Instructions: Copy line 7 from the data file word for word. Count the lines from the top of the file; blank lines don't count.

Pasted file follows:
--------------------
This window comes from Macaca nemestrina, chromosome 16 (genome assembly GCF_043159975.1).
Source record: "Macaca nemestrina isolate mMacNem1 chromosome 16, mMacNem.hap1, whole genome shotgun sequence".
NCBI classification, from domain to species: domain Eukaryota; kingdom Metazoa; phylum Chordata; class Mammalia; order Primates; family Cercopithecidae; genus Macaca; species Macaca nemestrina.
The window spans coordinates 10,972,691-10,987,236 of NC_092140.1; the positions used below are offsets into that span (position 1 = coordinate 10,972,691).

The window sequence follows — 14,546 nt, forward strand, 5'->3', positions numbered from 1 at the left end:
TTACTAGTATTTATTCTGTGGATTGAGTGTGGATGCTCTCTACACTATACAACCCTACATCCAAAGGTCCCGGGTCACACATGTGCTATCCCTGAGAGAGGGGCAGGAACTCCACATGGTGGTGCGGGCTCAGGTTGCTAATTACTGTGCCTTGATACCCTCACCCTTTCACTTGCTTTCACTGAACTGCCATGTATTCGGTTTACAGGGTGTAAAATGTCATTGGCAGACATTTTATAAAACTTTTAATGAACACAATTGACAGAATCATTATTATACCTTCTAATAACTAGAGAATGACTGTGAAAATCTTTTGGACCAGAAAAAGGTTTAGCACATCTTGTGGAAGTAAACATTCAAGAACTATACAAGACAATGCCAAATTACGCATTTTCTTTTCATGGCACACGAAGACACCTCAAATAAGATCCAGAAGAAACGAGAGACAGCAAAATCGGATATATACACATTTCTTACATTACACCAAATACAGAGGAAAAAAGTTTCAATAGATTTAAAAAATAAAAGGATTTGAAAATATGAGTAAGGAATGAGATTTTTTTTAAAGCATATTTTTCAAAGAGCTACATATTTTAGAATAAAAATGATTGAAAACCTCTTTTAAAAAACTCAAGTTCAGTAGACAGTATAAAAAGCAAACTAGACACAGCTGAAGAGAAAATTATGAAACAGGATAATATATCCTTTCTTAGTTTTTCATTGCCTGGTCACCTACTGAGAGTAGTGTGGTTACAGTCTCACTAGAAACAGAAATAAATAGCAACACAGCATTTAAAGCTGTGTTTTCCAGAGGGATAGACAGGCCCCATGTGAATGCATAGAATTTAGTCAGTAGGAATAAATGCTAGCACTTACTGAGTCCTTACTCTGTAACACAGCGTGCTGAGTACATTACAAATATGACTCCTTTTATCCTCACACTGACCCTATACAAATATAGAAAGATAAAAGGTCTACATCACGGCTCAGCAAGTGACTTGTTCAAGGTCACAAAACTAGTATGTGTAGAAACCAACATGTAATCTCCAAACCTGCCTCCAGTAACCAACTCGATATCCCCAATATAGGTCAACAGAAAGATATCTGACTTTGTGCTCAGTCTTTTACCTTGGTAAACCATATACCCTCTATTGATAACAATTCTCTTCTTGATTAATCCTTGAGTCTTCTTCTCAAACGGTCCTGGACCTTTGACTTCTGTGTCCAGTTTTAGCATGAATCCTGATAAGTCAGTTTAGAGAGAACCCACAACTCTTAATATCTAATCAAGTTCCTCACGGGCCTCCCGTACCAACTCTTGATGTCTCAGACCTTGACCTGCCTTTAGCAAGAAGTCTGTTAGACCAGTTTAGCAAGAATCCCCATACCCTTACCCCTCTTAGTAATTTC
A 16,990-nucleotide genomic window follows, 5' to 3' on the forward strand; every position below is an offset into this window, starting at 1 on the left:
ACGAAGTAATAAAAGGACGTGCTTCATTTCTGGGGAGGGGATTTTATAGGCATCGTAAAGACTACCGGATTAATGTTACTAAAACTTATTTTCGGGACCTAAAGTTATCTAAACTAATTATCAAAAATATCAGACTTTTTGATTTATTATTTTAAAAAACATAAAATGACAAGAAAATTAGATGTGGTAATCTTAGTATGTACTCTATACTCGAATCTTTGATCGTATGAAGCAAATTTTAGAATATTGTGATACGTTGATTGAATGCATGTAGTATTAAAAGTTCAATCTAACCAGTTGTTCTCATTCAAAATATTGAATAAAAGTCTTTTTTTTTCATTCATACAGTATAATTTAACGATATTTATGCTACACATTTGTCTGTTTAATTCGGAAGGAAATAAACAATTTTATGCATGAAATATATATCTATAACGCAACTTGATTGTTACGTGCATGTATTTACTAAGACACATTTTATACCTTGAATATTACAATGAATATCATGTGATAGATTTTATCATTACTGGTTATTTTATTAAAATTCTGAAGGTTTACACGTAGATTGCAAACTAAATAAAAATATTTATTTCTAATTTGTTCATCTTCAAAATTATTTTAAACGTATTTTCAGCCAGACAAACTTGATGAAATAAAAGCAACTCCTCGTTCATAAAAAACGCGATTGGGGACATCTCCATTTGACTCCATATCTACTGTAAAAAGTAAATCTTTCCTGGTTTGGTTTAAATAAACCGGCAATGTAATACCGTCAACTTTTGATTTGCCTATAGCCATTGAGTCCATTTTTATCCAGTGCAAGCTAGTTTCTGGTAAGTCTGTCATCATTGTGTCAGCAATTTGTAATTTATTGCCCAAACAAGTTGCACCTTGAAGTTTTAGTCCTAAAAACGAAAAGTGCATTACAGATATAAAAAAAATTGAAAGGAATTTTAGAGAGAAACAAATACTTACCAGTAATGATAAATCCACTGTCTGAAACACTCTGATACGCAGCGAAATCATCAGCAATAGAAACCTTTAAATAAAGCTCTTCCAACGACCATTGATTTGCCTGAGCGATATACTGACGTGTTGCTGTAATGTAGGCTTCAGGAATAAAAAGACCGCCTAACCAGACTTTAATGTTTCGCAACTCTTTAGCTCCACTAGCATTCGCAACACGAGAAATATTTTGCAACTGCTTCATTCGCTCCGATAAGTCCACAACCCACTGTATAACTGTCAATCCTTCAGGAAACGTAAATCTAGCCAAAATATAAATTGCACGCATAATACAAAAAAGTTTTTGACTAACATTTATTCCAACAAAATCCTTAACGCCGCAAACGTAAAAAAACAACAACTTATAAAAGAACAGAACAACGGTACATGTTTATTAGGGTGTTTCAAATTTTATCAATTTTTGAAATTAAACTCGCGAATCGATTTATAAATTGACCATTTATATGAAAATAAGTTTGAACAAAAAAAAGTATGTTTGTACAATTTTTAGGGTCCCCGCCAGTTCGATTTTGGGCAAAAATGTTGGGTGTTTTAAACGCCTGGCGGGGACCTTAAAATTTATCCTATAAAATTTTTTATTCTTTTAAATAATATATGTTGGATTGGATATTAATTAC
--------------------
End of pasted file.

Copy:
A 16,990-nucleotide genomic window follows, 5' to 3' on the forward strand; every position below is an offset into this window, starting at 1 on the left: